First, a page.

Fibromyalgia

In previous articles on this website, I discussed what fibromyalgia is and some of the criteria that must be fulfilled to receive a proper diagnosis. If you have already been diagnosed with fibromyalgia, then you are very much aware that there is no simple treatment. In most cases, it is what the patients can do for themselves rather than what the health care practitioners can do for them.

 

Like most chiropractors, I am currently treating many fibromyalgia patients. As with any syndrome, some patients respond well and others not so well. The muscles of a fibromyalgia patient are often very tight and extremely tender to the touch. These tight muscles attach to many different bones throughout the body. These bones may be the vertebrae of the spine (neck and/or back), the pelvis, the shoulders, and even the knees. When these tight muscles are applying a constant pull on the bones, the joints at that area will not have their full movement. When any joint has a restricted movement, it will eventually begin to feel “stiff” and “achy”. If this situation is left untreated, the joints can become quite painful. When any patient, with fibromyalgia or not, is experiencing pain in a joint, the body will try to protect that area by even further tightening the neighboring muscles. You can now see how the muscle spasm from fibromyalgia causes joint stiffness, which leads to joint pain, which leads to more muscle spasm, which leads to further joint stiffness, which leads to even more joint pain. This cycle propagates itself until you cannot sleep at night, you feel fatigued, and any amount of activity causes pain.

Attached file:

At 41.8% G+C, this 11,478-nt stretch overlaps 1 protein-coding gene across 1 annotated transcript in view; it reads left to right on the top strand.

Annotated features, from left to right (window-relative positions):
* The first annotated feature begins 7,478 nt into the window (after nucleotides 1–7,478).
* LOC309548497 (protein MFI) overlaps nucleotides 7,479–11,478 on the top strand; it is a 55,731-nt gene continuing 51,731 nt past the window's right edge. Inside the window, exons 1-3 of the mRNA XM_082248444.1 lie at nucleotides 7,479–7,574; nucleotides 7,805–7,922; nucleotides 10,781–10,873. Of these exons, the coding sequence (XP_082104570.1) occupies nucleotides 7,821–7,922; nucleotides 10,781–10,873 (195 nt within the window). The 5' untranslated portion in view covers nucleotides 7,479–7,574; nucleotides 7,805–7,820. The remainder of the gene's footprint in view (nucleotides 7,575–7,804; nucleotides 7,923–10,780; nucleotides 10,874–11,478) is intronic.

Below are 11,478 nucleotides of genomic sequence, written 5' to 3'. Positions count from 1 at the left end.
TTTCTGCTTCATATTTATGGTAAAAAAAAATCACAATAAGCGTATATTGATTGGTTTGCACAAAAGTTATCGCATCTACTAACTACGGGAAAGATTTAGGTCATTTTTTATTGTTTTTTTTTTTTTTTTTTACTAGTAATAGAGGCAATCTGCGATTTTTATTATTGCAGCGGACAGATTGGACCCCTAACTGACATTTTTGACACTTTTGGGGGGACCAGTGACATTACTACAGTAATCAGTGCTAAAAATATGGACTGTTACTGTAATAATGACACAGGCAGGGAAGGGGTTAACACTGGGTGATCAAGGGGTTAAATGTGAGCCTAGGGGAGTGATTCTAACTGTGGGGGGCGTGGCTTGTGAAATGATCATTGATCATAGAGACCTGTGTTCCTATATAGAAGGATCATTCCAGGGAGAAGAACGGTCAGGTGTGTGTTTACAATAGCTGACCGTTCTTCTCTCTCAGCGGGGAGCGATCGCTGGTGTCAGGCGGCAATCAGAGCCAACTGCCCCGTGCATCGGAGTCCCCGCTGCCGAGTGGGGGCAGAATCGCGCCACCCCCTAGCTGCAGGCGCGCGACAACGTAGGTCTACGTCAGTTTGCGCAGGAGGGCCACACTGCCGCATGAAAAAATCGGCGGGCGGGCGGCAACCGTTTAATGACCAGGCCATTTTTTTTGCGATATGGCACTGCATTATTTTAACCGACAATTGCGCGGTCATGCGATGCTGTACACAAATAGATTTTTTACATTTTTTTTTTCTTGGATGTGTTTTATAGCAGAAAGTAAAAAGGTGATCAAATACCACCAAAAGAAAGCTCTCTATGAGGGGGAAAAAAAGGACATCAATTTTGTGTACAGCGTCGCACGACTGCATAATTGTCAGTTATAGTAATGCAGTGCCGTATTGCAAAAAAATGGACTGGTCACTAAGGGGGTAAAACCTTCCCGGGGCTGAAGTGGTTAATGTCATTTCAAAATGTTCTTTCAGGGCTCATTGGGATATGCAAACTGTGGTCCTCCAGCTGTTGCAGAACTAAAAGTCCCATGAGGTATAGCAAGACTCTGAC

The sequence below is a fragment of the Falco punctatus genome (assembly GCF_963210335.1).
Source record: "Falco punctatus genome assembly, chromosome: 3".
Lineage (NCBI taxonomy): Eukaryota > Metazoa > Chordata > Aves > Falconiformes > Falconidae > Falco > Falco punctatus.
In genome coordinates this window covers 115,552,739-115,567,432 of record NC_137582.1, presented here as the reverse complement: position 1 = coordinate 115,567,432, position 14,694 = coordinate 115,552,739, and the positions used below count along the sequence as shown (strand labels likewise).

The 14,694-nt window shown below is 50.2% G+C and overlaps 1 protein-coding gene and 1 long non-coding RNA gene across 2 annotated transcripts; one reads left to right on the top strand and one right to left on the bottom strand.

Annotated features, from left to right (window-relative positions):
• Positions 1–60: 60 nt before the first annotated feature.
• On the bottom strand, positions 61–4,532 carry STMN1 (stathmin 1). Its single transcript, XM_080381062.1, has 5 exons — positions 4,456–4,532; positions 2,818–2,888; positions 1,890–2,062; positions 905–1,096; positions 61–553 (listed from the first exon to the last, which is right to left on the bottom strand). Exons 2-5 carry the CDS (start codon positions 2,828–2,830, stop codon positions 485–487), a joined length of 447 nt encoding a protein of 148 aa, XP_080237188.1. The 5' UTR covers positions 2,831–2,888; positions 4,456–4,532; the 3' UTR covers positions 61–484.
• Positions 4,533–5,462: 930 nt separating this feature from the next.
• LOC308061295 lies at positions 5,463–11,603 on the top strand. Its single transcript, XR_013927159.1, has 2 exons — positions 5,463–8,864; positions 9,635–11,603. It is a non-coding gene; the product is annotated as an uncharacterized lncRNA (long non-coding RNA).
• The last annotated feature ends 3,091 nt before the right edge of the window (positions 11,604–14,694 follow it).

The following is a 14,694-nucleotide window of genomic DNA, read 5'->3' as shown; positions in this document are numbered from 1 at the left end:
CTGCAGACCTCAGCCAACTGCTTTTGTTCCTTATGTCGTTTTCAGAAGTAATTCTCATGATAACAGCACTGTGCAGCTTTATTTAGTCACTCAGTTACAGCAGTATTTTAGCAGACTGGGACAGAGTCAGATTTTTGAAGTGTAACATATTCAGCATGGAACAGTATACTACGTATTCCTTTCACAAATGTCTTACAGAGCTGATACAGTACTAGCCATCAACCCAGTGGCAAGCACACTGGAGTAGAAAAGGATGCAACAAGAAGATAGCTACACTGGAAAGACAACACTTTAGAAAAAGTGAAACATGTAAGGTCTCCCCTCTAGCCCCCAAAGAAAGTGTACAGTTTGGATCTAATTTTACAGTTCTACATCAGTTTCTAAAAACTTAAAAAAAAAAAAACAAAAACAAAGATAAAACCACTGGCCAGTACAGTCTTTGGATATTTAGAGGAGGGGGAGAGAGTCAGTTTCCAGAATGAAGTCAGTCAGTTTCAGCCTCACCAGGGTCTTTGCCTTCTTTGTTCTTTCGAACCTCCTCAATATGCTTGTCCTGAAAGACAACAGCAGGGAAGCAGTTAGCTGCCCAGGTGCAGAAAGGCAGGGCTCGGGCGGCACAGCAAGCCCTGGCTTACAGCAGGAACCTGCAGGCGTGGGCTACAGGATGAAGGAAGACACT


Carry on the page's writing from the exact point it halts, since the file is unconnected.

In terms of conservative or natural treatment, this is where the chiropractor and massage therapist come in. The chiropractor is well trained to identify what joints are being affected and how to restore their movement. This will allow the joints to function in a healthier state and become less painful. The chiropractic treatment is most successful when in conjunction with massage therapy. Without addressing the muscle spasm at the same time, the joints will just become stiff and sore again.

As I mentioned earlier, it is unreasonable for anyone to expect even a team of health care practitioners to decrease his or her fibromyalgia symptoms without the patient doing their part. Because people with this syndrome find it painful to move, they often limit their physical activity. Their muscles become weak and tight from inactivity and the tendons, ligaments, and cartilage are more prone to injury. Despite the extra pain that it may cause, patients should try to get even a few minutes of exercise per day. The key is to start gradually and do only low impact, higher repetition exercises.

 

If you were expecting to find out that there was a simple and quick treatment for fibromyalgia, I am sorry to say that it doesn’t exist. There are many potential causes of the symptoms and there is no one chiropractic doctor, medical doctor, or massage therapist that can do it all for you. It is generally a team approach that requires you to do your part as well.